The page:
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Figure 2: Lymphoid organ weights and cellularity. Average values are indicated by the horizontal lines. Significant differences in organ weights or cellularity between groups are indicated with asterisks. (A) Weights of individual spleens or thymi from 10–12.5-wk-old male IL-15+/− or IL-15−/− mice (n = 17–18/group). (B) Total weight of six peripheral LNs (two each of proper axillary, accessory axillary, and inguinal) from individual 10–12.5-wk-old male IL-15+/− or IL-15−/− mice (n = 17–18/group). *P < 0.05 (Student's t test). (C and D) Cellularity data were collected in multiple experiments, each of which used age- and sex-matched mice. The values shown are from both male and female mice between 9 and 20 wk of age. Control mice included IL-15+/− littermates (used in the majority of cases), IL-15+/+ littermates, and C57BL/6 mice. The average number of cells per LN was calculated from the combined cellularity of the six LNs described above. **P < 0.005 (mixed models analysis of variance).
Mentions: Within the course of these studies, we noted no consistent or marked difference in the size or the cellularity of the spleens, thymi, or peripheral LNs between small groups of age- and sex-matched IL-15−/− and littermate control (either IL-15+/+ or IL-15+/−) mice. To compare the groups in a quantitative fashion, the lymphoid organs were removed and weighed from a cohort of age-matched male mice (n = 17–18/group). There were no significant differences in the average absolute weights or organ to body weight ratios of the spleens or thymi between IL-15−/− and their heterozygote littermate controls (Fig. 2 A, and data not shown). However, the average absolute weight and organ to body weight ratio of the peripheral LNs from IL-15−/− mice were significantly lower than those of the controls (Fig. 2 B, and data not shown). To compare cellularity of these organs, data were pooled from numerous experiments. Although groups of mice were age and sex matched within each experiment, the pooled data samples were derived from both male and female mice between 9 and 20 wk of age (Fig. 2C and Fig. D). The pooled data revealed a significant decrease in the average cellularity of the peripheral LNs, but not the spleen or thymi, between IL-15−/− mice and the controls.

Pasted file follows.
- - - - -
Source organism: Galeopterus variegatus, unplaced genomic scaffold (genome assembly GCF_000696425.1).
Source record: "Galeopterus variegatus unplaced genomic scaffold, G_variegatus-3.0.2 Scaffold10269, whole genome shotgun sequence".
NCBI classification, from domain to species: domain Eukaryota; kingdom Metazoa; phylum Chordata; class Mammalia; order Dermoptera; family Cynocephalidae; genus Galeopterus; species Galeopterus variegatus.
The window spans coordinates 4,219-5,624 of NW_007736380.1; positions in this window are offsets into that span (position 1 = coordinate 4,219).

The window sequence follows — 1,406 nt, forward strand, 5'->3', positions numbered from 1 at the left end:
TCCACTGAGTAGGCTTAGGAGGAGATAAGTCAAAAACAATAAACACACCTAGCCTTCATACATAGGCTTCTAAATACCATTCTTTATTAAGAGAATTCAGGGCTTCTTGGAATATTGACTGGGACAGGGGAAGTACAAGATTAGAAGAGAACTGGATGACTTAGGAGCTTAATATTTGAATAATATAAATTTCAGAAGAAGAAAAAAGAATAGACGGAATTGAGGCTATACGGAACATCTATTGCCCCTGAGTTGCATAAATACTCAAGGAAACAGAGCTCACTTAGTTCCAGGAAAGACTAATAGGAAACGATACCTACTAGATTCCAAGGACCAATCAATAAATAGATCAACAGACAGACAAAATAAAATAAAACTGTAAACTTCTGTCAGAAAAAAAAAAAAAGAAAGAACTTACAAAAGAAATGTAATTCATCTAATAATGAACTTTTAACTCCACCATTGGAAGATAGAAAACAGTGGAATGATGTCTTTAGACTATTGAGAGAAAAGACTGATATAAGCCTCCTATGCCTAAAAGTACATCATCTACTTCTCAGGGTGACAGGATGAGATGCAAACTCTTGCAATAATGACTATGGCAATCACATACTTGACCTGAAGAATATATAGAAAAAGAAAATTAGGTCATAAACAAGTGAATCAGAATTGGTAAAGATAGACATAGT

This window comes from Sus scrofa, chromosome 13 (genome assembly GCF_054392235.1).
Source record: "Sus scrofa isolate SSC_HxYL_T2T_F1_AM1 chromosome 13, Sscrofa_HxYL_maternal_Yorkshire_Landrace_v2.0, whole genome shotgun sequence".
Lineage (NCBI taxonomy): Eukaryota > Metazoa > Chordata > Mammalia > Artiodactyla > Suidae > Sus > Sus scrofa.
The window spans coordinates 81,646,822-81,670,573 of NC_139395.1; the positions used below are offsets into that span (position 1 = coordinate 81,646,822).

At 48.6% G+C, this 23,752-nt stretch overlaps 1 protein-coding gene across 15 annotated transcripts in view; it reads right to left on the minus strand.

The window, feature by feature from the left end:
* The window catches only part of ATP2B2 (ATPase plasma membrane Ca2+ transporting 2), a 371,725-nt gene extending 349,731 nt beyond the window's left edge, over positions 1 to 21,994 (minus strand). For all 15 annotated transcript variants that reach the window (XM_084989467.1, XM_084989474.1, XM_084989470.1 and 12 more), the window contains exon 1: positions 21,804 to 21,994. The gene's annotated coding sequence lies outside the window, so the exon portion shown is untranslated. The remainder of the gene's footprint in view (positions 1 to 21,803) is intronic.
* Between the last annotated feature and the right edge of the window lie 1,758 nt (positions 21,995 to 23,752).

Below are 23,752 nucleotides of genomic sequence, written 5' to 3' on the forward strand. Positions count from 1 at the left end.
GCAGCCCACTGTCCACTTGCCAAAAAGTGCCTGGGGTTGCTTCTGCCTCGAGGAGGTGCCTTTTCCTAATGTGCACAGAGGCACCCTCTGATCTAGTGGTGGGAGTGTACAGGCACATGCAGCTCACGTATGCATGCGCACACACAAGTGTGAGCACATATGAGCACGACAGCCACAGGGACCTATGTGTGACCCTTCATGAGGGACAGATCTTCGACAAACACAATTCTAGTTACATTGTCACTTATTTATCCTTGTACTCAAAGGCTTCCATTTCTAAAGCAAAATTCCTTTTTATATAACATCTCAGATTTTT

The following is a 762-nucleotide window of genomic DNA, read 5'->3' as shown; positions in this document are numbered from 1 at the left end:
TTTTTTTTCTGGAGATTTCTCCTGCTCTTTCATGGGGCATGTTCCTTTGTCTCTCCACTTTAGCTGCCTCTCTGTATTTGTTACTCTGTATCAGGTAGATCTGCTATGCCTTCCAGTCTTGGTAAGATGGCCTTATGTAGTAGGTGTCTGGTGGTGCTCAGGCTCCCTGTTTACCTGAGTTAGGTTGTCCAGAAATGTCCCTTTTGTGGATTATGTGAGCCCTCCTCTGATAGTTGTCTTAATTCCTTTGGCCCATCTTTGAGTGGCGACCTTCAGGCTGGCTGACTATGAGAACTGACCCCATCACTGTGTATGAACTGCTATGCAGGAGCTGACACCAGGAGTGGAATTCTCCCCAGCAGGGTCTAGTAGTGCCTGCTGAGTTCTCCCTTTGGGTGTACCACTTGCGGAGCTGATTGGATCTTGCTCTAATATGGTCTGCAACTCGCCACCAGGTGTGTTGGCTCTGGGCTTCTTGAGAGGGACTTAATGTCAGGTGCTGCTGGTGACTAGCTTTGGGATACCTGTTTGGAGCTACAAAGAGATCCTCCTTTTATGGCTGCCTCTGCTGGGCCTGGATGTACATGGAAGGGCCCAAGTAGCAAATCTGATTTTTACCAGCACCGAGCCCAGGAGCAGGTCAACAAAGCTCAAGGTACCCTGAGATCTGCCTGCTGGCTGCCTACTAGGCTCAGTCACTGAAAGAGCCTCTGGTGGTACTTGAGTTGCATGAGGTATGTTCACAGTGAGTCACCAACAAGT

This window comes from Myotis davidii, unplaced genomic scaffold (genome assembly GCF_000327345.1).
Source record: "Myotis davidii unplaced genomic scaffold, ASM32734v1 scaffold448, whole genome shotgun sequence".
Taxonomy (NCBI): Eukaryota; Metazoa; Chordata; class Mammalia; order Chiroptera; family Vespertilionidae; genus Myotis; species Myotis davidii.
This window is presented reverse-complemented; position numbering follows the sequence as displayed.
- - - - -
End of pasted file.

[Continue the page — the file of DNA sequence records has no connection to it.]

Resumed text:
Bottom Line: IL-15(-/-) mice displayed marked reductions in numbers of thymic and peripheral natural killer (NK) T cells, memory phenotype CD8(+) T cells, and distinct subpopulations of intestinal intraepithelial lymphocytes (IELs).Specific defects associated with IL-15 deficiency were reversed by in vivo administration of exogenous IL-15.These data reveal critical roles for IL-15 in the development of specific lymphoid lineages.

View Article: PubMed Central - PubMed

Affiliation: Immunex Corporation, Seattle, Washington 98101, USA.

ABSTRACT
C57BL/6 mice genetically deficient in interleukin 15 (IL-15(-/-) mice) were generated by gene targeting. IL-15(-/-) mice displayed marked reductions in numbers of thymic and peripheral natural killer (NK) T cells, memory phenotype CD8(+) T cells, and distinct subpopulations of intestinal intraepithelial lymphocytes (IELs). The reduction but not absence of these populations in IL-15(-/-) mice likely reflects an important role for IL-15 for expansion and/or survival of these cells. IL-15(-/-) mice lacked NK cells, as assessed by both immunophenotyping and functional criteria, indicating an obligate role for IL-15 in the development and functional maturation of NK cells. Specific defects associated with IL-15 deficiency were reversed by in vivo administration of exogenous IL-15. Despite their immunological defects, IL-15(-/-) mice remained healthy when maintained under specific pathogen-free conditions. However, IL-15(-/-) mice are likely to have compromised host defense responses to various pathogens, as they were unable to mount a protective response to challenge with vaccinia virus. These data reveal critical roles for IL-15 in the development of specific lymphoid lineages. Moreover, the ability to rescue lymphoid defects in IL-15(-/-) mice by IL-15 administration represents a powerful means by which to further elucidate the biological roles of this cytokine.

Show MeSH
Related in: MedlinePlus